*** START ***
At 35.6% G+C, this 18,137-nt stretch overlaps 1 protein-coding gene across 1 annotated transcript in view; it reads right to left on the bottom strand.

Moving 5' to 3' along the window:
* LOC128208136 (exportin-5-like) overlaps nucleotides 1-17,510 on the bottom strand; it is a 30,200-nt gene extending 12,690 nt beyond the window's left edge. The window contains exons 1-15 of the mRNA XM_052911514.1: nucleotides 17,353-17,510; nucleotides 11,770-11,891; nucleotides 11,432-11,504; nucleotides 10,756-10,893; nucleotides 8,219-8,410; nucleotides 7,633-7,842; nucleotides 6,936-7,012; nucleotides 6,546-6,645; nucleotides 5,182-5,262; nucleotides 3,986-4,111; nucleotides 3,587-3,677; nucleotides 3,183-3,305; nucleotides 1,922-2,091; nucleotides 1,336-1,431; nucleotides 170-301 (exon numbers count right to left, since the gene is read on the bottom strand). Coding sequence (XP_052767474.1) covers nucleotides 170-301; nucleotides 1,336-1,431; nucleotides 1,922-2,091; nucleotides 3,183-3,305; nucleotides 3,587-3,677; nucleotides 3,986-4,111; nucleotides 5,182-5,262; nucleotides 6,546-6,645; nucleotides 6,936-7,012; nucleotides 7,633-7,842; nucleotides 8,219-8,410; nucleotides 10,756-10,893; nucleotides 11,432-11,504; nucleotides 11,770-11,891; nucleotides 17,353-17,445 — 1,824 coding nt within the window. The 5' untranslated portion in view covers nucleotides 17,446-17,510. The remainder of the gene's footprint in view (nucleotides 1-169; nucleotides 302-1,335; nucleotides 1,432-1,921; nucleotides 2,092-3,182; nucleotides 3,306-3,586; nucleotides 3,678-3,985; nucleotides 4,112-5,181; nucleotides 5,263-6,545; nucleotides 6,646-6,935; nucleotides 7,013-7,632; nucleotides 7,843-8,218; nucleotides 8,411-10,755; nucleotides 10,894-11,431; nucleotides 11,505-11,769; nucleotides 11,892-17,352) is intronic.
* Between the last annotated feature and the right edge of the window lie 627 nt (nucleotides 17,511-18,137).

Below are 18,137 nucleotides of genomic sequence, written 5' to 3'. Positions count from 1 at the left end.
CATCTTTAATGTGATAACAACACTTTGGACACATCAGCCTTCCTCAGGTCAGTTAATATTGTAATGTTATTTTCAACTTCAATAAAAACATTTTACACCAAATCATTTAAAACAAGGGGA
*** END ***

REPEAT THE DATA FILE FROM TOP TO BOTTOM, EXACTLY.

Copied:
At 35.6% G+C, this 18,137-nt stretch overlaps 1 protein-coding gene across 1 annotated transcript in view; it reads right to left on the bottom strand.

Moving 5' to 3' along the window:
* LOC128208136 (exportin-5-like) overlaps nucleotides 1-17,510 on the bottom strand; it is a 30,200-nt gene extending 12,690 nt beyond the window's left edge. The window contains exons 1-15 of the mRNA XM_052911514.1: nucleotides 17,353-17,510; nucleotides 11,770-11,891; nucleotides 11,432-11,504; nucleotides 10,756-10,893; nucleotides 8,219-8,410; nucleotides 7,633-7,842; nucleotides 6,936-7,012; nucleotides 6,546-6,645; nucleotides 5,182-5,262; nucleotides 3,986-4,111; nucleotides 3,587-3,677; nucleotides 3,183-3,305; nucleotides 1,922-2,091; nucleotides 1,336-1,431; nucleotides 170-301 (exon numbers count right to left, since the gene is read on the bottom strand). Coding sequence (XP_052767474.1) covers nucleotides 170-301; nucleotides 1,336-1,431; nucleotides 1,922-2,091; nucleotides 3,183-3,305; nucleotides 3,587-3,677; nucleotides 3,986-4,111; nucleotides 5,182-5,262; nucleotides 6,546-6,645; nucleotides 6,936-7,012; nucleotides 7,633-7,842; nucleotides 8,219-8,410; nucleotides 10,756-10,893; nucleotides 11,432-11,504; nucleotides 11,770-11,891; nucleotides 17,353-17,445 — 1,824 coding nt within the window. The 5' untranslated portion in view covers nucleotides 17,446-17,510. The remainder of the gene's footprint in view (nucleotides 1-169; nucleotides 302-1,335; nucleotides 1,432-1,921; nucleotides 2,092-3,182; nucleotides 3,306-3,586; nucleotides 3,678-3,985; nucleotides 4,112-5,181; nucleotides 5,263-6,545; nucleotides 6,646-6,935; nucleotides 7,013-7,632; nucleotides 7,843-8,218; nucleotides 8,411-10,755; nucleotides 10,894-11,431; nucleotides 11,505-11,769; nucleotides 11,892-17,352) is intronic.
* Between the last annotated feature and the right edge of the window lie 627 nt (nucleotides 17,511-18,137).

Below are 18,137 nucleotides of genomic sequence, written 5' to 3'. Positions count from 1 at the left end.
CATCTTTAATGTGATAACAACACTTTGGACACATCAGCCTTCCTCAGGTCAGTTAATATTGTAATGTTATTTTCAACTTCAATAAAAACATTTTACACCAAATCATTTAAAACAAGGGGA